Grand Theft Auto VBuild 350, Online 1.26, In-game benchmark sequence #5, 110-sec Fraps, FXAA: On, MSAA: Off, Texture Quality: Normal, Shader Quality: Very High, Shadow Quality: High, Reflection Quality: Very High, Water Quality: High, Particles Quality: Very High, Grass Quality: High, Soft Shadows: Softer, Post FX: Very High, Anisotropic Filtering: 16x

Comparison Units

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Gaming

The GeForce GTX 960 is often criticized for its 128-bit memory bus and 2GB frame buffer, which is seen as insufficient for gaming in 2015. This card was designed for 1920x1080 though, so we'll have to see if FHD's demands really tax GM206's back-end.

The EVGA card is currently at one of our other labs, but we were able to compare the Asus and Zotac cards to MSI’s offering. Unfortunately, due to a lack of time with this sample, only a small selection of our benchmark suite could be run.

In Battlefield 4, the Ultra preset was no problem for each of these cards, showing that Nvidia's GM206 is perfectly capable of running this popular game at 1080p. The custom overclock we specified showed no appreciable improvement over the card's default clock rates.

Grand Theft Auto V is one of the hottest games out right now. While its settings are nowhere near topped-out in this benchmark, quality is still very good and the frame rate is perfectly smooth across our field. The 960 is certainly capable of playing this game at 1920x1080.

Also, overclocking has a noticeable effect on performance, adding an average of eight FPS.

Load Temperature

MSI’s card is the fourth GTX 960 we’ve tested, and therefore we’re including data from the previous tests.

The Twin Frozer V heat sink does its job well. Asus’ Strix 960 keeps the GPU cooler by a few degrees. However, today's test was also run during a warmer time of the year, when ambient temperatures were a few degrees higher.

Acoustics

To test the sound levels coming from each graphics card, all other devices in the area are turned off to avoid outside noise contamination. After running a 10-minute benchmark in Battlefield 4, a decibel meter is placed two inches from the rear of the exhaust outlet.

The meter used for this test is not as accurate as the tools used in some of our labs; this one starts reading at 35 decibels. This hasn't been an issue in the past, though this time around we're flirting with the instrument's floor.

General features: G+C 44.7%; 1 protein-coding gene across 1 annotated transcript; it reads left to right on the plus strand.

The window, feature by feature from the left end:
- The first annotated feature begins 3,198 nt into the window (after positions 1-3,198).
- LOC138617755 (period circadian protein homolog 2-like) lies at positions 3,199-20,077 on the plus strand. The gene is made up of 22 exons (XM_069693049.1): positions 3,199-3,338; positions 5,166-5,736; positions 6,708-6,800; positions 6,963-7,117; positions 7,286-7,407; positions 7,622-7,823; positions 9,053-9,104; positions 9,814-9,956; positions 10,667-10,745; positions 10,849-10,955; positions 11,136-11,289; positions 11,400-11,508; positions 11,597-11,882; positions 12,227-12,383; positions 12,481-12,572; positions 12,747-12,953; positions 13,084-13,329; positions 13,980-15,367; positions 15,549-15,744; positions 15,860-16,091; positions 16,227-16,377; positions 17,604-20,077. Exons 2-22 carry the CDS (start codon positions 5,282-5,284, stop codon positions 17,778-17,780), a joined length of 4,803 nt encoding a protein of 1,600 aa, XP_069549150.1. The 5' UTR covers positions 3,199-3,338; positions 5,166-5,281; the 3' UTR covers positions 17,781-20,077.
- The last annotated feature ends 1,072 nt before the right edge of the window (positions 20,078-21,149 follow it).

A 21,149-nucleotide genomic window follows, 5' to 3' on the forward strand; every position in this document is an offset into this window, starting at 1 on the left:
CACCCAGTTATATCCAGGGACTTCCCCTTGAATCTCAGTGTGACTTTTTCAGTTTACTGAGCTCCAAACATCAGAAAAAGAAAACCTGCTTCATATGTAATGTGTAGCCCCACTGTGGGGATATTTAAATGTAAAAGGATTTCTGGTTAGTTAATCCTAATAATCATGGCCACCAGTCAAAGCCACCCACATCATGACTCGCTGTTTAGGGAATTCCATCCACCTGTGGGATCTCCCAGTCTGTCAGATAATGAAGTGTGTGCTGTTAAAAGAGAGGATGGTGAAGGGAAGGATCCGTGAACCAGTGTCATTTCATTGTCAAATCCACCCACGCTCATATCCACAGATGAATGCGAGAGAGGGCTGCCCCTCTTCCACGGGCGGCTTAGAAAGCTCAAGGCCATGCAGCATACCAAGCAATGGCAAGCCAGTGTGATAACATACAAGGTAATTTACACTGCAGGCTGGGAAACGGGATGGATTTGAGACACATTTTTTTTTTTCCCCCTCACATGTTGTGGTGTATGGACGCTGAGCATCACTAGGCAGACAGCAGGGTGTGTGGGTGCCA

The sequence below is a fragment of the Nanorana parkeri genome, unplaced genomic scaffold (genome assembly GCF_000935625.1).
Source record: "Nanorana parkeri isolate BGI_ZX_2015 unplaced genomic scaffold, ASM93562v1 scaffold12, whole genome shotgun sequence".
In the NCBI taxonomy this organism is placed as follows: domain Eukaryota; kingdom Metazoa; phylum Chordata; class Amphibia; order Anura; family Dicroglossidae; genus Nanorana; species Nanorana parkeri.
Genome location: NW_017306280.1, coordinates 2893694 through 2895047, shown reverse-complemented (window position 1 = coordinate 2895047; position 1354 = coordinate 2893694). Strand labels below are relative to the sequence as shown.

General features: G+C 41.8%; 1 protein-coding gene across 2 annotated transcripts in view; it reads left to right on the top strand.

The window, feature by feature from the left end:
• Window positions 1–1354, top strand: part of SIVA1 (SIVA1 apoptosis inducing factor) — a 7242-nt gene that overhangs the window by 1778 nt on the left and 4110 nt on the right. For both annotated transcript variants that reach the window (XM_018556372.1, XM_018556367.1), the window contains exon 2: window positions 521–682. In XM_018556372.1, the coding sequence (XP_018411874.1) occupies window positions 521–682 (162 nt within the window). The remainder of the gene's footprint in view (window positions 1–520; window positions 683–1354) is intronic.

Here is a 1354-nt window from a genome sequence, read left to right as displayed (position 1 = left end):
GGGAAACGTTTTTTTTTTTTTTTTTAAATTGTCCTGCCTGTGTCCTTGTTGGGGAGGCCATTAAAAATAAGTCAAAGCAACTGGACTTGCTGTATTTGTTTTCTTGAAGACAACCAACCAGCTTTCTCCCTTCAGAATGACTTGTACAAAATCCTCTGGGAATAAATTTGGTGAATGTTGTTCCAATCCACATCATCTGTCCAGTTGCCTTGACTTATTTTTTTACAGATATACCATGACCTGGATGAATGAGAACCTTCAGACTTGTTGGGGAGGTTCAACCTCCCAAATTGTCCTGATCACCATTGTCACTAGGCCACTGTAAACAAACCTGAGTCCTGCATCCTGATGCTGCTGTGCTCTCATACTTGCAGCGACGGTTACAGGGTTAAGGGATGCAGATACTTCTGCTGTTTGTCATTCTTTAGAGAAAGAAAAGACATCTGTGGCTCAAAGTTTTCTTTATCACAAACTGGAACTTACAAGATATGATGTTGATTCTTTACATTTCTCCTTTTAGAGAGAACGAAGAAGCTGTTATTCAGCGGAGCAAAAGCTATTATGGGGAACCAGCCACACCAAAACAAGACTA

In the graph, MSI’s card is listed at 34 decibels. This is done to represent just how quiet the Twin Frozr V solution really is. The meter wouldn't register a reading two inches from the rear panel, even when the fans started up.

To test this further, the meter was placed one inch from the fans on the inside. Only then did we measure 36.5 dB. The fans are almost imperceptible. The Zotac 960 AMP! was tested in the same way and registered 39.5 dB next to the fan.

Power Usage

MSI may have targeted audio levels, but the power draw numbers aren’t as competitive. At idle we measured 8.5W, which is the highest of our tested 960s. Load was even higher compared to the rest; 112W is 8W more than the closest competitor.

Torture test power draw was somewhat different, landing at 143W. That’s on par with the Asus Strix card, which only has a six-pin power connector. With an eight-pin connector, EVGA managed 155W, which could be helpful when overclocking.

Overclocking Performance

Overclocking results will always vary, and the speeds we attain with our samples won’t necessarily coincide with your own tests. With that said, we still want to explore the headroom of our samples.

For most of these evaluations, there’s a specific software suite that goes along with the card in question. Asus has GPU Tweak, Zotac has FireStorm and EVGA has PrecisionX. All of these applications are actually derivatives of MSI’s own software, Afterburner. We used this application to do our custom overclocking. However, MSI also created software that goes along with its Gaming line of products. The Gaming app has a button to set the fans to 100% temporarily, and it has a calibration menu to change the card's color options. It also allows for single-click overclocking using factory presets.

Silent Mode sets the GPU clock down to Nvidia’s reference speed of 1127MHz with a GPU Boost clock of 1178MHz. Gaming Mode is the default setting; its GPU clock setting is 1190MHz, while GPU Boost is increased to 1253MHz. OC Mode is the most aggressive preset, pushing the GPU to 1216MHz and Boost to 1279MHz. Each settings runs stably, with comparable acoustics.

After testing the factory overclock settings, MSI Afterburner was used to further optimize the frequencies. The software works exactly the same as when MSI's competitors rebadge it. There are slider bars for core voltage, power limit, temperature limit, the core clock rate, memory frequency and fan speed. Profiles can also be saved to five configurable slots, allowing for unique settings on a per-application basis.

Before doing any overclocking, the power target was set to maximum, which is 108% on this card. The temp limit remained linked and set itself to 95 degrees.